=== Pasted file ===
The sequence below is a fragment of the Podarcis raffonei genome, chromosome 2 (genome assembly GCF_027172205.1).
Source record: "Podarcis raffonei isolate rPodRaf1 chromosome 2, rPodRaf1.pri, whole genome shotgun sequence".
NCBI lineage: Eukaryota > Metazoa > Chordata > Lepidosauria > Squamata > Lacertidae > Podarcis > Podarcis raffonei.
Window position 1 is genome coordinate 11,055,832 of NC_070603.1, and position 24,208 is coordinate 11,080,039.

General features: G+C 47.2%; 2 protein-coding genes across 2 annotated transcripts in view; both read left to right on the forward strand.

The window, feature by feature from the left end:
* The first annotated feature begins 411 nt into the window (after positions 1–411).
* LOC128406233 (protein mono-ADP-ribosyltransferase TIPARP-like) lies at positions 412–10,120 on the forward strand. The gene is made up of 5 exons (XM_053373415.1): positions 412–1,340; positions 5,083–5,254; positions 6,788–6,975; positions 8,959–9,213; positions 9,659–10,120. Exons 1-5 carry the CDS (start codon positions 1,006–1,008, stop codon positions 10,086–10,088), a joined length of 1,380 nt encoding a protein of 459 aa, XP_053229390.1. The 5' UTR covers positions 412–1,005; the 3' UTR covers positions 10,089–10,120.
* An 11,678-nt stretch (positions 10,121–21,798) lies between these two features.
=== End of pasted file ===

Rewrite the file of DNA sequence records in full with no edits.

The sequence below is a fragment of the Podarcis raffonei genome, chromosome 2 (genome assembly GCF_027172205.1).
Source record: "Podarcis raffonei isolate rPodRaf1 chromosome 2, rPodRaf1.pri, whole genome shotgun sequence".
NCBI lineage: Eukaryota > Metazoa > Chordata > Lepidosauria > Squamata > Lacertidae > Podarcis > Podarcis raffonei.
Window position 1 is genome coordinate 11,055,832 of NC_070603.1, and position 24,208 is coordinate 11,080,039.

General features: G+C 47.2%; 2 protein-coding genes across 2 annotated transcripts in view; both read left to right on the forward strand.

The window, feature by feature from the left end:
* The first annotated feature begins 411 nt into the window (after positions 1–411).
* LOC128406233 (protein mono-ADP-ribosyltransferase TIPARP-like) lies at positions 412–10,120 on the forward strand. The gene is made up of 5 exons (XM_053373415.1): positions 412–1,340; positions 5,083–5,254; positions 6,788–6,975; positions 8,959–9,213; positions 9,659–10,120. Exons 1-5 carry the CDS (start codon positions 1,006–1,008, stop codon positions 10,086–10,088), a joined length of 1,380 nt encoding a protein of 459 aa, XP_053229390.1. The 5' UTR covers positions 412–1,005; the 3' UTR covers positions 10,089–10,120.
* An 11,678-nt stretch (positions 10,121–21,798) lies between these two features.